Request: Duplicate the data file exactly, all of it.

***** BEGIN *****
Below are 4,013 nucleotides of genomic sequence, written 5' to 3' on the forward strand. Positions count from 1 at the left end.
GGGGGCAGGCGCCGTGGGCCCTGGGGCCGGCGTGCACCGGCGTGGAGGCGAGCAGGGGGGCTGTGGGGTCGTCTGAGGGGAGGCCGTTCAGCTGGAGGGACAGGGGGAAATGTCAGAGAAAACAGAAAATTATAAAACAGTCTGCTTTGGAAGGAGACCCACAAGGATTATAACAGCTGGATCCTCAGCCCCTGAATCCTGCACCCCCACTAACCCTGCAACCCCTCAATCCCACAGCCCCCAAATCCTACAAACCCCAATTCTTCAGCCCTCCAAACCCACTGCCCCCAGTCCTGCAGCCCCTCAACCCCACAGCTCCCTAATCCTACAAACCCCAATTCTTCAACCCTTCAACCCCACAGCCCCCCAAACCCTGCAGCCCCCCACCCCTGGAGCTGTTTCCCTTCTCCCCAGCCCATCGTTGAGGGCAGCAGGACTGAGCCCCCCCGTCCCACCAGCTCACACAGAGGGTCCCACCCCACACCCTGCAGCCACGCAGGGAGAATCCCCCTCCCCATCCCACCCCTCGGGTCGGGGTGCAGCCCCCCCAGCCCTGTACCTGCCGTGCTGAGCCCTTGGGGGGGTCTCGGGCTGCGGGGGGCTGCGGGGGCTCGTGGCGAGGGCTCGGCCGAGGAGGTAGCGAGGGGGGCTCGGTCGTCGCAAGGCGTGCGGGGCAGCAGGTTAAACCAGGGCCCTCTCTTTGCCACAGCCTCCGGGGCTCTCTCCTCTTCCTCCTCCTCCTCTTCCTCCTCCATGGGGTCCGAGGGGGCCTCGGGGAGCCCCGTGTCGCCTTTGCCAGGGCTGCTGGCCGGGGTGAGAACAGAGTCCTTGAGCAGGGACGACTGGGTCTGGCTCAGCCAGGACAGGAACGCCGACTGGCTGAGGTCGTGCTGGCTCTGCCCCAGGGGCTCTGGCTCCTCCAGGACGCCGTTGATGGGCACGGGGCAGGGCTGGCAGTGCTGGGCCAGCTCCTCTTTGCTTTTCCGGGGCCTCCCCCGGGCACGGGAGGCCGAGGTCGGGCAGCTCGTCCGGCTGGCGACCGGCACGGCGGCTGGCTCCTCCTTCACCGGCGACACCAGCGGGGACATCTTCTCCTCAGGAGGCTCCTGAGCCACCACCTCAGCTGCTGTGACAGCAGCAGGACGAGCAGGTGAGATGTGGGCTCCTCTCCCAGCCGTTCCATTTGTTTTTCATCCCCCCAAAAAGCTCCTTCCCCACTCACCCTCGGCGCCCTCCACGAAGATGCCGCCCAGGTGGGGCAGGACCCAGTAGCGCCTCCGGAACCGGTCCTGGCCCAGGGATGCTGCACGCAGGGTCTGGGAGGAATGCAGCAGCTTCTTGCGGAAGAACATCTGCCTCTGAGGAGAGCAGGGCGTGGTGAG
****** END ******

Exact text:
Below are 4,013 nucleotides of genomic sequence, written 5' to 3' on the forward strand. Positions count from 1 at the left end.
GGGGGCAGGCGCCGTGGGCCCTGGGGCCGGCGTGCACCGGCGTGGAGGCGAGCAGGGGGGCTGTGGGGTCGTCTGAGGGGAGGCCGTTCAGCTGGAGGGACAGGGGGAAATGTCAGAGAAAACAGAAAATTATAAAACAGTCTGCTTTGGAAGGAGACCCACAAGGATTATAACAGCTGGATCCTCAGCCCCTGAATCCTGCACCCCCACTAACCCTGCAACCCCTCAATCCCACAGCCCCCAAATCCTACAAACCCCAATTCTTCAGCCCTCCAAACCCACTGCCCCCAGTCCTGCAGCCCCTCAACCCCACAGCTCCCTAATCCTACAAACCCCAATTCTTCAACCCTTCAACCCCACAGCCCCCCAAACCCTGCAGCCCCCCACCCCTGGAGCTGTTTCCCTTCTCCCCAGCCCATCGTTGAGGGCAGCAGGACTGAGCCCCCCCGTCCCACCAGCTCACACAGAGGGTCCCACCCCACACCCTGCAGCCACGCAGGGAGAATCCCCCTCCCCATCCCACCCCTCGGGTCGGGGTGCAGCCCCCCCAGCCCTGTACCTGCCGTGCTGAGCCCTTGGGGGGGTCTCGGGCTGCGGGGGGCTGCGGGGGCTCGTGGCGAGGGCTCGGCCGAGGAGGTAGCGAGGGGGGCTCGGTCGTCGCAAGGCGTGCGGGGCAGCAGGTTAAACCAGGGCCCTCTCTTTGCCACAGCCTCCGGGGCTCTCTCCTCTTCCTCCTCCTCCTCTTCCTCCTCCATGGGGTCCGAGGGGGCCTCGGGGAGCCCCGTGTCGCCTTTGCCAGGGCTGCTGGCCGGGGTGAGAACAGAGTCCTTGAGCAGGGACGACTGGGTCTGGCTCAGCCAGGACAGGAACGCCGACTGGCTGAGGTCGTGCTGGCTCTGCCCCAGGGGCTCTGGCTCCTCCAGGACGCCGTTGATGGGCACGGGGCAGGGCTGGCAGTGCTGGGCCAGCTCCTCTTTGCTTTTCCGGGGCCTCCCCCGGGCACGGGAGGCCGAGGTCGGGCAGCTCGTCCGGCTGGCGACCGGCACGGCGGCTGGCTCCTCCTTCACCGGCGACACCAGCGGGGACATCTTCTCCTCAGGAGGCTCCTGAGCCACCACCTCAGCTGCTGTGACAGCAGCAGGACGAGCAGGTGAGATGTGGGCTCCTCTCCCAGCCGTTCCATTTGTTTTTCATCCCCCCAAAAAGCTCCTTCCCCACTCACCCTCGGCGCCCTCCACGAAGATGCCGCCCAGGTGGGGCAGGACCCAGTAGCGCCTCCGGAACCGGTCCTGGCCCAGGGATGCTGCACGCAGGGTCTGGGAGGAATGCAGCAGCTTCTTGCGGAAGAACATCTGCCTCTGAGGAGAGCAGGGCGTGGTGAG